Companies are reporting positive surprises at an impressive rate, handily beating analysts’ forecasts. Still, those forecasts had been lowered significantly in earlier weeks, and the fate of Apple (AAPL.O) demonstrated clearly that a positive surprise may not be enough to encourage investors if it is accompanied by a year-over-year decline.
The fourth quarter earnings season may have started on a bumpy note, but the rate at which companies in the S&P 500 either beat or exceeded analysts’ forecasts when reporting their actual results last week helped make S&P 500 fourth-quarter results look much brighter. As seen in Exhibit 1, below, 73% of companies that reported their results last week posted positive earnings surprises, while 63% announced better-than-expected revenues. The improvement on the revenue front was particularly notable, given the fact that during the second and third quarters, only 41% and 39%, respectively, of S&P 500 companies posted positive revenue surprises.
Large numbers of Industrials and Information Technology companies dominated the list of S&P 500 companies reporting last week. Coming into the earnings reporting season, analysts’ expectations for these companies were low; indeed, analysts predicted that Industrials companies would announce an average earnings decline of 5.5% for the period (the weakest rate of earnings growth of any sector), with Information Technology following just behind, with a forecast decline of 1% in earnings growth. But companies in both sectors found those lower expectations easier to beat: 78% of Industrials companies announced better-than-expected earnings while an impressive 87% of Technology companies did the same. That’s well above the average 67% beat rate for all companies to have reported so far during this earnings season and the 62% that beat expectations during a typical reporting period.
One of the primary catalysts for this outperformance on the part of Industrials companies has been the performance of the Aerospace & Defense sub-industry. Analysts expect companies in this group to report a 17% decline in earnings, as government spending take a toll on revenues and profits. Despite the looming prospect of further such spending cuts, several of these businesses managed to do better than anticipated, even though the earnings they announced were below year-earlier levels. Lockheed Martin Corporation (LMT.N), for instance, announced that its profits for the period totaled $1.19 a share, a 10.7% drop from the year earlier. Still, that is significantly better than the $1.82 that analysts had predicted it would earn and thus helps to reduce the sector’s aggregate decrease in earnings.
Outside of the aerospace industry, other companies in the Industrials sector also fared better than expected. Southwest Airlines (LUV.N) announced earnings of 9 cents per share, a penny above analysts’ expectations, thanks to a strong season for travel during the holiday period late last year. That put more fare-paying passengers in Southwest’s airline seats – and generated enough additional revenue to produce a positive earnings surprise.
At the beginning of January, analysts believed that profits in the Information Technology sector would decline by 1%, a change in direction for what in recent quarters has been one of the strongest sectors in terms of earnings growth. At the beginning of October, that aggregate forecast was for growth of 9.4% in technology companies’ earnings, but that figure was dramatically overturned by downward revisions by analysts, for their part spurred on by warnings and other guidance from the companies themselves during the third-quarter reporting season. All of that pessimism gave technology companies a low bar to clear, and many of them proceeded to do just that, to the point where the earnings growth estimate for the sector has bounced back into positive territory with a 1.2% increase.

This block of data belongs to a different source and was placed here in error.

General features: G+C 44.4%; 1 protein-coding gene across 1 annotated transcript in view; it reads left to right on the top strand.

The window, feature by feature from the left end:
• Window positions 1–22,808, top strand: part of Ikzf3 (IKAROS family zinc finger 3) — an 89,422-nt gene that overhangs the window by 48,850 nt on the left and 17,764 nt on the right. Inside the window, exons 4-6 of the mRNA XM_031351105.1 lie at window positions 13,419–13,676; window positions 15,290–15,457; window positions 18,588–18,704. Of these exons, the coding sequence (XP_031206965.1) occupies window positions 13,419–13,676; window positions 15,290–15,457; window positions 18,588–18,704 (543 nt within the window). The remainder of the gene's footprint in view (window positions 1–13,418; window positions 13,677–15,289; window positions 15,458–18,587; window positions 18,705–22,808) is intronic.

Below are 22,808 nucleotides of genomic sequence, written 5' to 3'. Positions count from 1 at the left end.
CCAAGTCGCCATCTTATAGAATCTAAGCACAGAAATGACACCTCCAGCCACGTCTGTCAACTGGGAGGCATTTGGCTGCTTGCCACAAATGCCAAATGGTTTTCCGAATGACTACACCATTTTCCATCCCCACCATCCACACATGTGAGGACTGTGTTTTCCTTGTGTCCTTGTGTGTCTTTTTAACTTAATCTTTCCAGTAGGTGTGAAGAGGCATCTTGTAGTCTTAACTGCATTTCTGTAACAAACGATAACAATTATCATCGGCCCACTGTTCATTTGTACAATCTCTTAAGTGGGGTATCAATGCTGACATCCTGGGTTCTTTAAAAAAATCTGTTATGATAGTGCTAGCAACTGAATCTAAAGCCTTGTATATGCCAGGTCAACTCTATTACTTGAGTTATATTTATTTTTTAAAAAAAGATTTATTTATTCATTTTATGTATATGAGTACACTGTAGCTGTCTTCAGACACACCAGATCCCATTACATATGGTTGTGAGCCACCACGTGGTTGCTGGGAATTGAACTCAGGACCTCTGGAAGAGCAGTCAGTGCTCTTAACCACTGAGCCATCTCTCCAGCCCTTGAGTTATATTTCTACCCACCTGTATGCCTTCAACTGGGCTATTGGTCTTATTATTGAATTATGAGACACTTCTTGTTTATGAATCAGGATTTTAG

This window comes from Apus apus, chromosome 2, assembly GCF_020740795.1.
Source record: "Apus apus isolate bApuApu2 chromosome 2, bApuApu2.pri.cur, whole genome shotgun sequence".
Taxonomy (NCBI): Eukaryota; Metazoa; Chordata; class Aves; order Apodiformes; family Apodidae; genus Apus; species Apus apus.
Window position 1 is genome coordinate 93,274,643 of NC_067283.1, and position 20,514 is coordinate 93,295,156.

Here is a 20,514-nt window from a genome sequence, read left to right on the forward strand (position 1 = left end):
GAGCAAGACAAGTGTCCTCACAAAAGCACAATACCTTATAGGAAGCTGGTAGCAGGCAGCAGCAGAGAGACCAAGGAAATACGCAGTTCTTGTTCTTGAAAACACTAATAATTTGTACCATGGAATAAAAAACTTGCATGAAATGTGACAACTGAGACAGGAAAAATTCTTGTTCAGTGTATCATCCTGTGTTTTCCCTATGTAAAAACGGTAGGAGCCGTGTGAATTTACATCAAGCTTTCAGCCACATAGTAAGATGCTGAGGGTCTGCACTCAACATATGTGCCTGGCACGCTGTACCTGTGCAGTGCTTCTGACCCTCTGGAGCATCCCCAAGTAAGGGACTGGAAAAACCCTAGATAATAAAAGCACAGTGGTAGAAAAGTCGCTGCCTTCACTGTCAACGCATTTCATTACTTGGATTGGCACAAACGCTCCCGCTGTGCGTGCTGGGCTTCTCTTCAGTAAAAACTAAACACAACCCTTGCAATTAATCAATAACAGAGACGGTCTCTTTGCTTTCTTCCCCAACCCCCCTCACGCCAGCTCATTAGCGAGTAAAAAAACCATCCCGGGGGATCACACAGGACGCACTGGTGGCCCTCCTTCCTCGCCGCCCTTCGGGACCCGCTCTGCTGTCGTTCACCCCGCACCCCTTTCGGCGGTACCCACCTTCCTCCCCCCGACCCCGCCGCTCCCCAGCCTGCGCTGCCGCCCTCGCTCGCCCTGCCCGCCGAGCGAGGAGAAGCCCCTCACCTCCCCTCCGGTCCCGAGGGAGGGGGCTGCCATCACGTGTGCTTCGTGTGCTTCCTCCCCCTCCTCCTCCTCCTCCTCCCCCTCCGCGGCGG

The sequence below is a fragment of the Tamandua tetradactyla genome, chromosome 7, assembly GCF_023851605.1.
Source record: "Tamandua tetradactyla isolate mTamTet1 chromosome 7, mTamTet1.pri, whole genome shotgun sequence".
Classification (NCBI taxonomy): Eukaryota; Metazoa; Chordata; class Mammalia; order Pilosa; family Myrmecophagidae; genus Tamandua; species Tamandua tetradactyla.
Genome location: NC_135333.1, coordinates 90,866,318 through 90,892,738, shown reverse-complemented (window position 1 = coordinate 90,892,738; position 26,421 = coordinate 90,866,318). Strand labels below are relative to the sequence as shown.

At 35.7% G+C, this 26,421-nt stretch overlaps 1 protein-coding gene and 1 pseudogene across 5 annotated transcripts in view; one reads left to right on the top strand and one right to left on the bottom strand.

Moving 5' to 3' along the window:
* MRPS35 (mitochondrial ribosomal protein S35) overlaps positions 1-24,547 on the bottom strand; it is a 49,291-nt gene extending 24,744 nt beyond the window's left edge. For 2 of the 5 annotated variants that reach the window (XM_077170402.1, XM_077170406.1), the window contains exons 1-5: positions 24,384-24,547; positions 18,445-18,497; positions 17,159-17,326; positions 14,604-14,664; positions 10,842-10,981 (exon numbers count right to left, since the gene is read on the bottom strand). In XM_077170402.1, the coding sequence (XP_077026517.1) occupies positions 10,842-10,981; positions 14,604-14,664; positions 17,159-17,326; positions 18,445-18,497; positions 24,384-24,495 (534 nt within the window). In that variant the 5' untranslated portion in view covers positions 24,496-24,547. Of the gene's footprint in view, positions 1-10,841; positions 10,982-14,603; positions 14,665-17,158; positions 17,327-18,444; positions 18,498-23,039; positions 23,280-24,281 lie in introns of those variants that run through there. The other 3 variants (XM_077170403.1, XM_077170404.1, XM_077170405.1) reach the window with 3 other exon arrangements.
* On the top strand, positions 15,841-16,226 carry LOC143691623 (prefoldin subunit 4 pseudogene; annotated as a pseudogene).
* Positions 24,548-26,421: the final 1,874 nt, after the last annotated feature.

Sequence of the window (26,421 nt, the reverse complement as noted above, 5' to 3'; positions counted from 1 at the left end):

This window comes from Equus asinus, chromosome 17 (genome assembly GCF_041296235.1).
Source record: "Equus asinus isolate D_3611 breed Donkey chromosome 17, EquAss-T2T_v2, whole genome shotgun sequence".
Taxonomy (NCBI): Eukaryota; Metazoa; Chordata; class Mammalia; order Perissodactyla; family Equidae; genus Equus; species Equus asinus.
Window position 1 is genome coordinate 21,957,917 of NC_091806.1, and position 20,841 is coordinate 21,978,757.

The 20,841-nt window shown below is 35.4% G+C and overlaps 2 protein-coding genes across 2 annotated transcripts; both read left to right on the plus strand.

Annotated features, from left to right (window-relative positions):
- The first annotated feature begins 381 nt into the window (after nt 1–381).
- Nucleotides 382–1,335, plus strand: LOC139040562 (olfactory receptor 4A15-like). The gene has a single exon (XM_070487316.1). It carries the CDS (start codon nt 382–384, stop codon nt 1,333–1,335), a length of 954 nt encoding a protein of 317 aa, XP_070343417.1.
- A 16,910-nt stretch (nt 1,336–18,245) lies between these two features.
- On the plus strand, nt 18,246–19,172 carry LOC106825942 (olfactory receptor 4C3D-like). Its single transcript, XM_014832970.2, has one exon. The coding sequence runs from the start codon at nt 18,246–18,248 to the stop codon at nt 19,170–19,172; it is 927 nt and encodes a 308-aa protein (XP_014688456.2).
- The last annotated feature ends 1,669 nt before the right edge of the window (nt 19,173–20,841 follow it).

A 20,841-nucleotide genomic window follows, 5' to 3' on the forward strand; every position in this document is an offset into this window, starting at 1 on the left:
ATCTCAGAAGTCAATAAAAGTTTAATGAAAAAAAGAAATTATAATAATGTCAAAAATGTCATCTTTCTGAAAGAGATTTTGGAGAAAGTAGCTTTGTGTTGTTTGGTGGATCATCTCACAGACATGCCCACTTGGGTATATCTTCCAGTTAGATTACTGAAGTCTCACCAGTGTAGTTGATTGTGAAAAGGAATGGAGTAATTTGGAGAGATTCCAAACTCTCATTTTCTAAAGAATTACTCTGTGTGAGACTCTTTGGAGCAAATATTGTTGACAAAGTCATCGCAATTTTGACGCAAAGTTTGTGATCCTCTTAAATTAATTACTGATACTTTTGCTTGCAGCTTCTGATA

Of course, for some companies, a better-than-expected bottom line wasn’t all that investors were looking for. Apple Inc (AAPL.O) beat its $13.47 earnings estimate when it announced a profit of $13.81 per share. But while this may have been a positive surprise, it also marked the first time in more than ten years that the company failed to demonstrate year-over-year earnings growth. Indeed, Apple – out of favor in the market for some months now – has become a drag on overall earnings growth for the Information Technology sector and the S&P 500 index an a whole, a complete change from many quarters in which it helped fuel gains for both.
Google Inc (GOOG.O), on the other hand, continues to grow at an impressive pace. It announced that its revenue soared 49.5% in the just-ended quarter, while earnings climbed 11.5%; the $10.59 a share in profits that the company reported handily beat the analysts’ consensus forecast of $10.42 a share as the company extends its forays into the world of hardware through its investments in smartphones, notebooks, and tablets.
The positive surprises over the past week have boosted the overall blended earnings growth estimate to 2.9% from 2.3% only a week ago. Of the 150 S&P 500 companies that have reported to date, that actual growth is higher still, at 7.0%. The fact that the blended estimate is so much lower than the actual growth of the companies that have reported implies that analysts believe that those companies that have yet to report their results will post a smaller growth in profitability than we have seen to this point. But if the positive surprises continue, earnings growth could turn out to be higher than anticipated for the fourth quarter, salvaging what analysts had initially forecast would be another quarter of slow growth.